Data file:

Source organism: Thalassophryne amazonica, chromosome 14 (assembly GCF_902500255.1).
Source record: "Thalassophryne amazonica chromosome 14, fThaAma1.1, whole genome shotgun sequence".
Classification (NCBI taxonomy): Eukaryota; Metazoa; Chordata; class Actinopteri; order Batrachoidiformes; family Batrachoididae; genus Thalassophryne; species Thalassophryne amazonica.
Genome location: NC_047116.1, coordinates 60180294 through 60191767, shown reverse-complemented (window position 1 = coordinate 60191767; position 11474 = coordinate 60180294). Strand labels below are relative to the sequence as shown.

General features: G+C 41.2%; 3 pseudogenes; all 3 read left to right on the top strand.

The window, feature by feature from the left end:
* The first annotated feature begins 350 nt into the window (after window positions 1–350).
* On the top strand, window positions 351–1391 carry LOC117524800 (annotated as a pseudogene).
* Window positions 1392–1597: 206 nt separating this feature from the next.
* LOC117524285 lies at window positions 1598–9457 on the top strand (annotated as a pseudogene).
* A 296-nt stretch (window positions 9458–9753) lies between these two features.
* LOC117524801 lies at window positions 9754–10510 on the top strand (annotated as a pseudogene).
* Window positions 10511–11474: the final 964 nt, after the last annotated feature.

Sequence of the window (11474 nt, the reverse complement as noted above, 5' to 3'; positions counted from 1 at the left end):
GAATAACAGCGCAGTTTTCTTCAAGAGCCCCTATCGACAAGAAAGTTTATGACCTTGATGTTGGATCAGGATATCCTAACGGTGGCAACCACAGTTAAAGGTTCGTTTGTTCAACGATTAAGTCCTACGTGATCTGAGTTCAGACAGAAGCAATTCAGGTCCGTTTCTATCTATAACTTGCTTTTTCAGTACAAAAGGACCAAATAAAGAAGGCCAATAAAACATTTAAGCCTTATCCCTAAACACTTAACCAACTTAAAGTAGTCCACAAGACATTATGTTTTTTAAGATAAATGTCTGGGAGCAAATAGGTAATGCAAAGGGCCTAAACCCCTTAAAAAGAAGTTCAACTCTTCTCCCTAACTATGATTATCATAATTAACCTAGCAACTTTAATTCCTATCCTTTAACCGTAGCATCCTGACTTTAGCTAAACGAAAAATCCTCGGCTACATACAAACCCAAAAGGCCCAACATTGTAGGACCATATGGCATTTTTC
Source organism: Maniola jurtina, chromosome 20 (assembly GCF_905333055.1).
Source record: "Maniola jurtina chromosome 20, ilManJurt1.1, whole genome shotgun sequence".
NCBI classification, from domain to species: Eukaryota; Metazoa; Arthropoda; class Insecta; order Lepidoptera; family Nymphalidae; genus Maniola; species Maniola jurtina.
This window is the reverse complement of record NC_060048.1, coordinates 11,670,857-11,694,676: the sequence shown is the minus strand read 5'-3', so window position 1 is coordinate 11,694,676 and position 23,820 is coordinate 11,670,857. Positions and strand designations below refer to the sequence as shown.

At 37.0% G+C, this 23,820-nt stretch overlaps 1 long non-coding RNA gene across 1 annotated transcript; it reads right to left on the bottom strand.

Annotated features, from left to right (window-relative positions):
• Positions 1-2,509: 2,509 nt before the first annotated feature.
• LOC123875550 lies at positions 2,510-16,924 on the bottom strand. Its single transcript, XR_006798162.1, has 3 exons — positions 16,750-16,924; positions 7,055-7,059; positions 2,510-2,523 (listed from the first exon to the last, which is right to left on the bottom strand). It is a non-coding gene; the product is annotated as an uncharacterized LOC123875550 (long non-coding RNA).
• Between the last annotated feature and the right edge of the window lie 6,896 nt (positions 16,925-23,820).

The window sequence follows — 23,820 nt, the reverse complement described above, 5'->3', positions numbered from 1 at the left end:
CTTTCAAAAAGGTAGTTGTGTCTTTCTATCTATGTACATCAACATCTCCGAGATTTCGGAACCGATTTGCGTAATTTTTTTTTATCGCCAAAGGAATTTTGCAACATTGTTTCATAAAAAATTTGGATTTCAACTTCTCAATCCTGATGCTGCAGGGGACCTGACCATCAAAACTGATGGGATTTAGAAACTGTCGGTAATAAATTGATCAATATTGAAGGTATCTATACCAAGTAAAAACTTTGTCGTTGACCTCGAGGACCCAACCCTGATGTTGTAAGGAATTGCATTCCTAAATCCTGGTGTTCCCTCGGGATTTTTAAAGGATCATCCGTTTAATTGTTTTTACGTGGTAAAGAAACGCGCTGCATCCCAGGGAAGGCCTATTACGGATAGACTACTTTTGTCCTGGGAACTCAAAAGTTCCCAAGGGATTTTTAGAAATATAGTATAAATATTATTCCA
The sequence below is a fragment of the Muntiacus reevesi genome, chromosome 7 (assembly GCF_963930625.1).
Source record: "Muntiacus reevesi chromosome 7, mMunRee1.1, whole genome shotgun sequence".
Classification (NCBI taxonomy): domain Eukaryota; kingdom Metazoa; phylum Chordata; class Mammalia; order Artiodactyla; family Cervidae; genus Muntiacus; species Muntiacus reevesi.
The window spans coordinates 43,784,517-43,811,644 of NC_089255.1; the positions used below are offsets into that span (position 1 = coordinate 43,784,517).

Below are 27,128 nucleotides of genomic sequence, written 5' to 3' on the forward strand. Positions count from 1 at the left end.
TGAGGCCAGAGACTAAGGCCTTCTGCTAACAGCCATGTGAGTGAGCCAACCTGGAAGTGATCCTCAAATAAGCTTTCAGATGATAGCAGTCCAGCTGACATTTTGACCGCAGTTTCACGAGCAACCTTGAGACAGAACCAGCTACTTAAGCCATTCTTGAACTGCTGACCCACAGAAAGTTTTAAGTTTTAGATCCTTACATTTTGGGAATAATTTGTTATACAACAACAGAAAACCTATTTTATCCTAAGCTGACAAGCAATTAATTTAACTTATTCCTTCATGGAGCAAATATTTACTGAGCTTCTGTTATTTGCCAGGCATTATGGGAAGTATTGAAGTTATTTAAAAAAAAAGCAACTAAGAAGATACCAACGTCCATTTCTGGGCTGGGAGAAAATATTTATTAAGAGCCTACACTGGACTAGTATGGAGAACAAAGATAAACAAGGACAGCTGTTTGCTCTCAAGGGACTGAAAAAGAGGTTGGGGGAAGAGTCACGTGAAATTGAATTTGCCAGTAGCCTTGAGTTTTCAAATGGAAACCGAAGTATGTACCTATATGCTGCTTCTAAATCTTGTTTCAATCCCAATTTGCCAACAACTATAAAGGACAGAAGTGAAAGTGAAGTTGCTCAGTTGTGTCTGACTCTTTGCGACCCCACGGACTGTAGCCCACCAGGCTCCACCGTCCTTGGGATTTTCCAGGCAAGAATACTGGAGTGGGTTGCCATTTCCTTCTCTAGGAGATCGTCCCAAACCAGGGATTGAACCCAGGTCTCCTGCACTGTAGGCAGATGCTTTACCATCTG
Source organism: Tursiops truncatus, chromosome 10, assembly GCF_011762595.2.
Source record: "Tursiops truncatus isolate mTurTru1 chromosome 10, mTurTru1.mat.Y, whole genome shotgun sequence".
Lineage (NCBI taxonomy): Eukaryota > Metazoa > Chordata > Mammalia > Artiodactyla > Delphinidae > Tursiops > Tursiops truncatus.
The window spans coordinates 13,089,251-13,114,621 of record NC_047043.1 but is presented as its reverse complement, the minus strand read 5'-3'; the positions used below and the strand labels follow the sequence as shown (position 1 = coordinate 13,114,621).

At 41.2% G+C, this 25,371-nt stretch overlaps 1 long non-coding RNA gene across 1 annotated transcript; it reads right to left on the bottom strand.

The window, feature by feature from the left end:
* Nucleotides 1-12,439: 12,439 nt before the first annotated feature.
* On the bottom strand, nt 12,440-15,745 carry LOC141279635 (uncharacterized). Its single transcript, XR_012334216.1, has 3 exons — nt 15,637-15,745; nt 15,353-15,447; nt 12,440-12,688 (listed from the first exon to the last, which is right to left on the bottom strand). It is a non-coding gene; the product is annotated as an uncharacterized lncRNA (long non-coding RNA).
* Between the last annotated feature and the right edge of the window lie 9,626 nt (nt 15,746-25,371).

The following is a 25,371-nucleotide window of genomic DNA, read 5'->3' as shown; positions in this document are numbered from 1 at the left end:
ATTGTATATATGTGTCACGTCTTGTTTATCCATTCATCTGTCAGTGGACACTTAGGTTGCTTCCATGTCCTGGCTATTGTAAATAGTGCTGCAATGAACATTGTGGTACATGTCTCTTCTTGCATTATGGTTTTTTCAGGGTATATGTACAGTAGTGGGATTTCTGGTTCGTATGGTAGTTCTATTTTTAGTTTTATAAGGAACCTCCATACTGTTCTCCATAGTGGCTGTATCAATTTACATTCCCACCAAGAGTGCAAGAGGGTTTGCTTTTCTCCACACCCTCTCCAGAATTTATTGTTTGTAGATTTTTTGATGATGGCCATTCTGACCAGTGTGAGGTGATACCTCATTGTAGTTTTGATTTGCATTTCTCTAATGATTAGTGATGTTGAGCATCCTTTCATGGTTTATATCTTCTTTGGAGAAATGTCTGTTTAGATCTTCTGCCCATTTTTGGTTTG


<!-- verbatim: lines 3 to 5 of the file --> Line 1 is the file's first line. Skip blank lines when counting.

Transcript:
Classification (NCBI taxonomy): Eukaryota; Metazoa; Chordata; class Actinopteri; order Batrachoidiformes; family Batrachoididae; genus Thalassophryne; species Thalassophryne amazonica.
Genome location: NC_047116.1, coordinates 60180294 through 60191767, shown reverse-complemented (window position 1 = coordinate 60191767; position 11474 = coordinate 60180294). Strand labels below are relative to the sequence as shown.

General features: G+C 41.2%; 3 pseudogenes; all 3 read left to right on the top strand.